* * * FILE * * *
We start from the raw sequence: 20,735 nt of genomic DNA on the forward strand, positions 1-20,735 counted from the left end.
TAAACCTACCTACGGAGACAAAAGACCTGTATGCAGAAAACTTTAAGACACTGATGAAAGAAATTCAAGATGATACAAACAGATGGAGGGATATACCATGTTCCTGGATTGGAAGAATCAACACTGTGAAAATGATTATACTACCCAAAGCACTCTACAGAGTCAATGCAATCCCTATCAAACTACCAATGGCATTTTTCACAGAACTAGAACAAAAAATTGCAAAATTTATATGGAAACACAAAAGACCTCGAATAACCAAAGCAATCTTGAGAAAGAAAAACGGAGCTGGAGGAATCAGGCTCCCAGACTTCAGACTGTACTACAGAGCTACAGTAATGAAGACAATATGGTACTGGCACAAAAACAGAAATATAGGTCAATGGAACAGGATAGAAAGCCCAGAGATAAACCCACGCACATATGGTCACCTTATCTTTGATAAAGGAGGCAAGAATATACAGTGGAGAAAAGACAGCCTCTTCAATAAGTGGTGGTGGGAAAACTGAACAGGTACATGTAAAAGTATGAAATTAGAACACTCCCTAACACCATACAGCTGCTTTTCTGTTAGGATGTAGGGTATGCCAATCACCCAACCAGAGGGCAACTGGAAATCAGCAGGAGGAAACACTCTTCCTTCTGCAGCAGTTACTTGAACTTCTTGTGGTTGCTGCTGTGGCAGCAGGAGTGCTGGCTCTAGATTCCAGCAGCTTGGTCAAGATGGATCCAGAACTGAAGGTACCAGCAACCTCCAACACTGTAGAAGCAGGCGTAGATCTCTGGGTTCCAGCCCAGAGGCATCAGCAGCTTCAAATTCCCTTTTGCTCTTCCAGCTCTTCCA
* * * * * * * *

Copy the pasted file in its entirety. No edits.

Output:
We start from the raw sequence: 20,735 nt of genomic DNA on the forward strand, positions 1-20,735 counted from the left end.
TAAACCTACCTACGGAGACAAAAGACCTGTATGCAGAAAACTTTAAGACACTGATGAAAGAAATTCAAGATGATACAAACAGATGGAGGGATATACCATGTTCCTGGATTGGAAGAATCAACACTGTGAAAATGATTATACTACCCAAAGCACTCTACAGAGTCAATGCAATCCCTATCAAACTACCAATGGCATTTTTCACAGAACTAGAACAAAAAATTGCAAAATTTATATGGAAACACAAAAGACCTCGAATAACCAAAGCAATCTTGAGAAAGAAAAACGGAGCTGGAGGAATCAGGCTCCCAGACTTCAGACTGTACTACAGAGCTACAGTAATGAAGACAATATGGTACTGGCACAAAAACAGAAATATAGGTCAATGGAACAGGATAGAAAGCCCAGAGATAAACCCACGCACATATGGTCACCTTATCTTTGATAAAGGAGGCAAGAATATACAGTGGAGAAAAGACAGCCTCTTCAATAAGTGGTGGTGGGAAAACTGAACAGGTACATGTAAAAGTATGAAATTAGAACACTCCCTAACACCATACAGCTGCTTTTCTGTTAGGATGTAGGGTATGCCAATCACCCAACCAGAGGGCAACTGGAAATCAGCAGGAGGAAACACTCTTCCTTCTGCAGCAGTTACTTGAACTTCTTGTGGTTGCTGCTGTGGCAGCAGGAGTGCTGGCTCTAGATTCCAGCAGCTTGGTCAAGATGGATCCAGAACTGAAGGTACCAGCAACCTCCAACACTGTAGAAGCAGGCGTAGATCTCTGGGTTCCAGCCCAGAGGCATCAGCAGCTTCAAATTCCCTTTTGCTCTTCCAGCTCTTCCA